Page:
Latin for “happy through merit,” the Felix Meritis society was founded in 1788 by 40 prosperous citizens seeking to promote the arts and sciences in Amsterdam. Meetings took place in what is now a European center for arts and science, offering debates, lectures, concerts and theater productions. With its neoclassical facade, the building is a typical monument of The Enlightenment. Inside, such greats as Robert and Clara Schumann, Camille Saint-Saëns and Johannes Brahms have performed. Although the society dissolved in 1888, its aim goes on in a landmark that still serves as a hub for artists, scientists and culture vultures. Open daily except Sunday; entrance: € 6,50

Fancy dinner in a shipping container? Photo Credit: Amsterdam Marketing
Fancy dinner in a shipping container?
Photo Credit: Amsterdam Marketing

3. Pllek: Dubbed “A Creative Hangout on NDSM,” Pllek offers a panoramic view of the IJ, as well as meals, workshops and gezelligheid in a revamped shipping container. Transformed from its industrial roots into a gathering place for musicians, artists and diners, the restaurant uses organic, seasonal produce in its lunch and dinner offerings.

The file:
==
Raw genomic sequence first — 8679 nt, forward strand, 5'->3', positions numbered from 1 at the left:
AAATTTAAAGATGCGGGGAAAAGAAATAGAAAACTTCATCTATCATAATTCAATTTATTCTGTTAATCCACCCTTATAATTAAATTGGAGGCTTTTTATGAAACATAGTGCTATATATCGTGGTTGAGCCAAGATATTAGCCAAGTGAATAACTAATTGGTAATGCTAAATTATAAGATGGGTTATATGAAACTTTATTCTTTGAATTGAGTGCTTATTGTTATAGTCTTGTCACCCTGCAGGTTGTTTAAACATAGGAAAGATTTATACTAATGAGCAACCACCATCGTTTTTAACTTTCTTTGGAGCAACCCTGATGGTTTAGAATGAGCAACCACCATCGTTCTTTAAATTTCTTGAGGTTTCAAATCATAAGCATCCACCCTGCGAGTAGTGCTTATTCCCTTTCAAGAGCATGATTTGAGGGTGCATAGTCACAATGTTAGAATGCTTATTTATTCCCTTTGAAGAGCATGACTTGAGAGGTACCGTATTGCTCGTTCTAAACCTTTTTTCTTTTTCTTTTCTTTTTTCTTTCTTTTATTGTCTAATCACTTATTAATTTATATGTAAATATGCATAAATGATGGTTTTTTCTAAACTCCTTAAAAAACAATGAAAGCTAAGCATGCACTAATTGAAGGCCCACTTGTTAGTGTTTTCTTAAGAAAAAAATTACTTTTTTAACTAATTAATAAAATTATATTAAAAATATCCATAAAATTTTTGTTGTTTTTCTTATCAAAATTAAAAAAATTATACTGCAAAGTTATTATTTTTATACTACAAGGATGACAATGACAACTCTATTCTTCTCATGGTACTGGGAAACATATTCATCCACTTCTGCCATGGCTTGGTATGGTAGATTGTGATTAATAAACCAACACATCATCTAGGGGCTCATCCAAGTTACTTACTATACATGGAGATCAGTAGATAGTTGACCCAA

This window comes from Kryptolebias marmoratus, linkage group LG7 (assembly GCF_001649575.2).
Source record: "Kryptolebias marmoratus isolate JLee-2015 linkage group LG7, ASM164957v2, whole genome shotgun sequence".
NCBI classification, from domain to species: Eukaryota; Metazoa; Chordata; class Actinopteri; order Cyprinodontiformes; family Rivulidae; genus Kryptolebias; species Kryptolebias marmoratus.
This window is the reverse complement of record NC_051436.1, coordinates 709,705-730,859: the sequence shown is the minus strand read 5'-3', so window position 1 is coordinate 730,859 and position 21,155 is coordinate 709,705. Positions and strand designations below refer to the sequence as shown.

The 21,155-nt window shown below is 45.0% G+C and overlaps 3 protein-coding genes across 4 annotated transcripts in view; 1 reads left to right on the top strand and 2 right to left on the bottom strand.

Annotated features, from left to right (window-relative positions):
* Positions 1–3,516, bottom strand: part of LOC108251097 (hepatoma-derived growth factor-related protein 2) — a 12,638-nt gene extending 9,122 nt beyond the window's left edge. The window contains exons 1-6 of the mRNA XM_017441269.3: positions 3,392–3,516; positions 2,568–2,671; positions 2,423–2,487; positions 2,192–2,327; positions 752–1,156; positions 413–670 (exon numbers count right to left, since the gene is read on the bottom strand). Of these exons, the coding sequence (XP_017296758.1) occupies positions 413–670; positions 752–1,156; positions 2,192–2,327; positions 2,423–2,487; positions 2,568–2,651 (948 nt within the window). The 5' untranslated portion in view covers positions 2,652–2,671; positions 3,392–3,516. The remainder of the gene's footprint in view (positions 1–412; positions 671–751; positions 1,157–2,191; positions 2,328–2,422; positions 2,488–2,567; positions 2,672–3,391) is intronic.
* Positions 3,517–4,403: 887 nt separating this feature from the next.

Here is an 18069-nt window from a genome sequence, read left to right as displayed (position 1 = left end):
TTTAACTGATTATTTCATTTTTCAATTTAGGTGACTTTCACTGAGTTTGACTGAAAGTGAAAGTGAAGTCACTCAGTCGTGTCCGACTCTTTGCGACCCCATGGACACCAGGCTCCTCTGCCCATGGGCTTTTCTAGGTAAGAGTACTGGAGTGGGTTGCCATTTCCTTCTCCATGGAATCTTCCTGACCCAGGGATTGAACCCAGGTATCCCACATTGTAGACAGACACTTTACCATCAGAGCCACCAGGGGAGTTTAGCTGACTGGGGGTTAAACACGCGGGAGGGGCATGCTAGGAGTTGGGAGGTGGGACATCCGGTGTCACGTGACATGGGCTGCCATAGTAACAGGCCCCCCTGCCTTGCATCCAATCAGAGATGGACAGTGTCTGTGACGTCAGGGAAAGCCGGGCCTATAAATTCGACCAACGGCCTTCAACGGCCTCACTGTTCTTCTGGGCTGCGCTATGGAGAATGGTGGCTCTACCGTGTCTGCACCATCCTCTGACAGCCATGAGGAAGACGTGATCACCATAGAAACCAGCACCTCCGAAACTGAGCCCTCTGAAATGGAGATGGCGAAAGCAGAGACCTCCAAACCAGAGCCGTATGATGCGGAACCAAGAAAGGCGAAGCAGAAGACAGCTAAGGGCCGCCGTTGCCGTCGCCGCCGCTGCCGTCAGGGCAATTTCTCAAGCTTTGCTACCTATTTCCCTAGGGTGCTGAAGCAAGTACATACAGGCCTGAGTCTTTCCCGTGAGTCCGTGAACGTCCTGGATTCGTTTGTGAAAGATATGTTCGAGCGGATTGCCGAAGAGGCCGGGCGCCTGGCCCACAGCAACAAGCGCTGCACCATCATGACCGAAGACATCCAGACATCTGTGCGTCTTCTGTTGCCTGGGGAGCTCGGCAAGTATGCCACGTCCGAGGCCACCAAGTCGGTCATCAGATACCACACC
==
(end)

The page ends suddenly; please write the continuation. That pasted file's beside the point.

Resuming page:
In addition to food, the funky establishment also serves up live music, theater, yoga  and workshops focusing on a conscious lifestyle. Sometime specials feature massage, detox cocktails, raw pies and alternative movies. Open daily, noon21:00. Every Friday, come to dine, dance and enjoy free cocktails and hot bites with DJ Marcelo Umaña, from 17:00.